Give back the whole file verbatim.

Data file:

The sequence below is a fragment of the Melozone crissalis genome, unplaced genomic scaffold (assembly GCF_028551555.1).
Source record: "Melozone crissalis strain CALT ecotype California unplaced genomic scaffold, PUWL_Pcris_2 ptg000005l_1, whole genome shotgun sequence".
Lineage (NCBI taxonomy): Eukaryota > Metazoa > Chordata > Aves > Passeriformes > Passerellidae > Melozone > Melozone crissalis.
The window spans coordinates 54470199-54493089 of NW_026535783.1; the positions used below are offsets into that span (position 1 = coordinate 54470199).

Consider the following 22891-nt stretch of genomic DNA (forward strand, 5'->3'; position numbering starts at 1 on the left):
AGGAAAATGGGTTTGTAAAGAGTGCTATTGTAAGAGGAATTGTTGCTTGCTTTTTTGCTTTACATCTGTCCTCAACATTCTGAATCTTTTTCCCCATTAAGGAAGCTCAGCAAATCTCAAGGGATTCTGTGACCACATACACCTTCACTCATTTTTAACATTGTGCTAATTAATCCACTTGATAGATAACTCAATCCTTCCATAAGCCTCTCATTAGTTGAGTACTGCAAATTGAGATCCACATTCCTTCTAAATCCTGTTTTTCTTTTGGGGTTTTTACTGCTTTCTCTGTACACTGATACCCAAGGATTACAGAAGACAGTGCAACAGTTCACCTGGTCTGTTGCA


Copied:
The sequence below is a fragment of the Melozone crissalis genome, unplaced genomic scaffold (assembly GCF_028551555.1).
Source record: "Melozone crissalis strain CALT ecotype California unplaced genomic scaffold, PUWL_Pcris_2 ptg000005l_1, whole genome shotgun sequence".
Lineage (NCBI taxonomy): Eukaryota > Metazoa > Chordata > Aves > Passeriformes > Passerellidae > Melozone > Melozone crissalis.
The window spans coordinates 54470199-54493089 of NW_026535783.1; the positions used below are offsets into that span (position 1 = coordinate 54470199).

Consider the following 22891-nt stretch of genomic DNA (forward strand, 5'->3'; position numbering starts at 1 on the left):
AGGAAAATGGGTTTGTAAAGAGTGCTATTGTAAGAGGAATTGTTGCTTGCTTTTTTGCTTTACATCTGTCCTCAACATTCTGAATCTTTTTCCCCATTAAGGAAGCTCAGCAAATCTCAAGGGATTCTGTGACCACATACACCTTCACTCATTTTTAACATTGTGCTAATTAATCCACTTGATAGATAACTCAATCCTTCCATAAGCCTCTCATTAGTTGAGTACTGCAAATTGAGATCCACATTCCTTCTAAATCCTGTTTTTCTTTTGGGGTTTTTACTGCTTTCTCTGTACACTGATACCCAAGGATTACAGAAGACAGTGCAACAGTTCACCTGGTCTGTTGCA